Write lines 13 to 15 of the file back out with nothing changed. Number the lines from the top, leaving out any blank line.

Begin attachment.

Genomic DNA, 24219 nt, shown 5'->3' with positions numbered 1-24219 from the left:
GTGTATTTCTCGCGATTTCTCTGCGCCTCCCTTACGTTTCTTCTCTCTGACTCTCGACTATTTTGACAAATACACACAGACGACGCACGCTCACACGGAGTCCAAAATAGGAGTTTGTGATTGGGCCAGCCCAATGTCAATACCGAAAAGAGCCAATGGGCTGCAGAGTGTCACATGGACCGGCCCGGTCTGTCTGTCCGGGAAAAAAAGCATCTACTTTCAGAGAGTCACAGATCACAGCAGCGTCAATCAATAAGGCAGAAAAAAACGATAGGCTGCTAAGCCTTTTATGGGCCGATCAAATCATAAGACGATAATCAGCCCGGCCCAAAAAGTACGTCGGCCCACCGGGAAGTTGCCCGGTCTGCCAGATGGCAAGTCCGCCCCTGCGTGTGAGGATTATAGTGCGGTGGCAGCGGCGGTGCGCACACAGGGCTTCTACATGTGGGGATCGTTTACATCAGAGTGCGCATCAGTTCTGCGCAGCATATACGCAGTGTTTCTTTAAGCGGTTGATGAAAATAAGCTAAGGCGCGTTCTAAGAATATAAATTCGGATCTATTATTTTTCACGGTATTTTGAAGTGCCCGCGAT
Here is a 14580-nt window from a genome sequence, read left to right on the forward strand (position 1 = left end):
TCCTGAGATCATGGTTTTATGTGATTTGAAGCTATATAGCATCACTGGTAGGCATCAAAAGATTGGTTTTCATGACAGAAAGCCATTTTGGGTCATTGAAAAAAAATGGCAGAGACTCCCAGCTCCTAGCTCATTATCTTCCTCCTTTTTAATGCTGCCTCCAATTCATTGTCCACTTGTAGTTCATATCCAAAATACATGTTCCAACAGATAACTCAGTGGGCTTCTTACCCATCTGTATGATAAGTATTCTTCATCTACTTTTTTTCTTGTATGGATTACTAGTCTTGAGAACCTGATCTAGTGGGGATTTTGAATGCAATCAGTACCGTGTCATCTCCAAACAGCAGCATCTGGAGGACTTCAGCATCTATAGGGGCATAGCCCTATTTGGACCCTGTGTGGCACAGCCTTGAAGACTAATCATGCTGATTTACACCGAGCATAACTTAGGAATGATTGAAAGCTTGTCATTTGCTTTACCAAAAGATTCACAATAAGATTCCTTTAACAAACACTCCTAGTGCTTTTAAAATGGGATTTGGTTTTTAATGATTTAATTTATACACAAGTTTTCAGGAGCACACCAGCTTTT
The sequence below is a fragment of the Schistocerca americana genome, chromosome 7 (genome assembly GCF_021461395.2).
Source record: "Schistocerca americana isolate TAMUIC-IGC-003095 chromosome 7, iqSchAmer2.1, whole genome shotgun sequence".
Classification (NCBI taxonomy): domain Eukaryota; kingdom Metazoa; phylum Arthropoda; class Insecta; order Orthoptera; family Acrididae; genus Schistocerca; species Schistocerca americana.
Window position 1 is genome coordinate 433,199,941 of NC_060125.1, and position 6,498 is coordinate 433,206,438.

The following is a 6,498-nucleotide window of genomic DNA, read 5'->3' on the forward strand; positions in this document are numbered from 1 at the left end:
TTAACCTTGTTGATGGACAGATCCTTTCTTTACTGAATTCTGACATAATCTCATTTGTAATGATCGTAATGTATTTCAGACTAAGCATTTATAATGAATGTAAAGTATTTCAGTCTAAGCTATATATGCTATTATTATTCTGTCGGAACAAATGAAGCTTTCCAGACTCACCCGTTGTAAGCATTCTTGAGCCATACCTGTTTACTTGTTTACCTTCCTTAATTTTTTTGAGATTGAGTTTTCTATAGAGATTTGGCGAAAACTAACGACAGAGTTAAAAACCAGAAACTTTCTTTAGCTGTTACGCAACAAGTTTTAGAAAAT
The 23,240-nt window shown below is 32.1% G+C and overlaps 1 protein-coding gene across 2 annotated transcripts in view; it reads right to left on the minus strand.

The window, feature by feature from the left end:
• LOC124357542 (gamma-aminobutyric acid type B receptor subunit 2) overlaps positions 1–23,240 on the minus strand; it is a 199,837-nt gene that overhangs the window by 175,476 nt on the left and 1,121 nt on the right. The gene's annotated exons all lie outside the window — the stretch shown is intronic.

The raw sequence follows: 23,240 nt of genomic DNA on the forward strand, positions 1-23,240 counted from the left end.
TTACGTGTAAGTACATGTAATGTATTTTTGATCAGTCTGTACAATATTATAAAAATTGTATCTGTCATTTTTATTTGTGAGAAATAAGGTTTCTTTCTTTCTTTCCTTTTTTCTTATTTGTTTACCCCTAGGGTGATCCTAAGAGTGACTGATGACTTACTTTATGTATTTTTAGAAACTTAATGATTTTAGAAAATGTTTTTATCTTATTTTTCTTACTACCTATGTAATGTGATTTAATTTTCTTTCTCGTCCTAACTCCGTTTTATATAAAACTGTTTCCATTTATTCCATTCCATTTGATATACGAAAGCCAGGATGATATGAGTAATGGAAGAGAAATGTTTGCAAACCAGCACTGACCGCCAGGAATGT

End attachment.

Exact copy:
• LOC124357542 (gamma-aminobutyric acid type B receptor subunit 2) overlaps positions 1–23,240 on the minus strand; it is a 199,837-nt gene that overhangs the window by 175,476 nt on the left and 1,121 nt on the right. The gene's annotated exons all lie outside the window — the stretch shown is intronic.

The raw sequence follows: 23,240 nt of genomic DNA on the forward strand, positions 1-23,240 counted from the left end.
TTACGTGTAAGTACATGTAATGTATTTTTGATCAGTCTGTACAATATTATAAAAATTGTATCTGTCATTTTTATTTGTGAGAAATAAGGTTTCTTTCTTTCTTTCCTTTTTTCTTATTTGTTTACCCCTAGGGTGATCCTAAGAGTGACTGATGACTTACTTTATGTATTTTTAGAAACTTAATGATTTTAGAAAATGTTTTTATCTTATTTTTCTTACTACCTATGTAATGTGATTTAATTTTCTTTCTCGTCCTAACTCCGTTTTATATAAAACTGTTTCCATTTATTCCATTCCATTTGATATACGAAAGCCAGGATGATATGAGTAATGGAAGAGAAATGTTTGCAAACCAGCACTGACCGCCAGGAATGT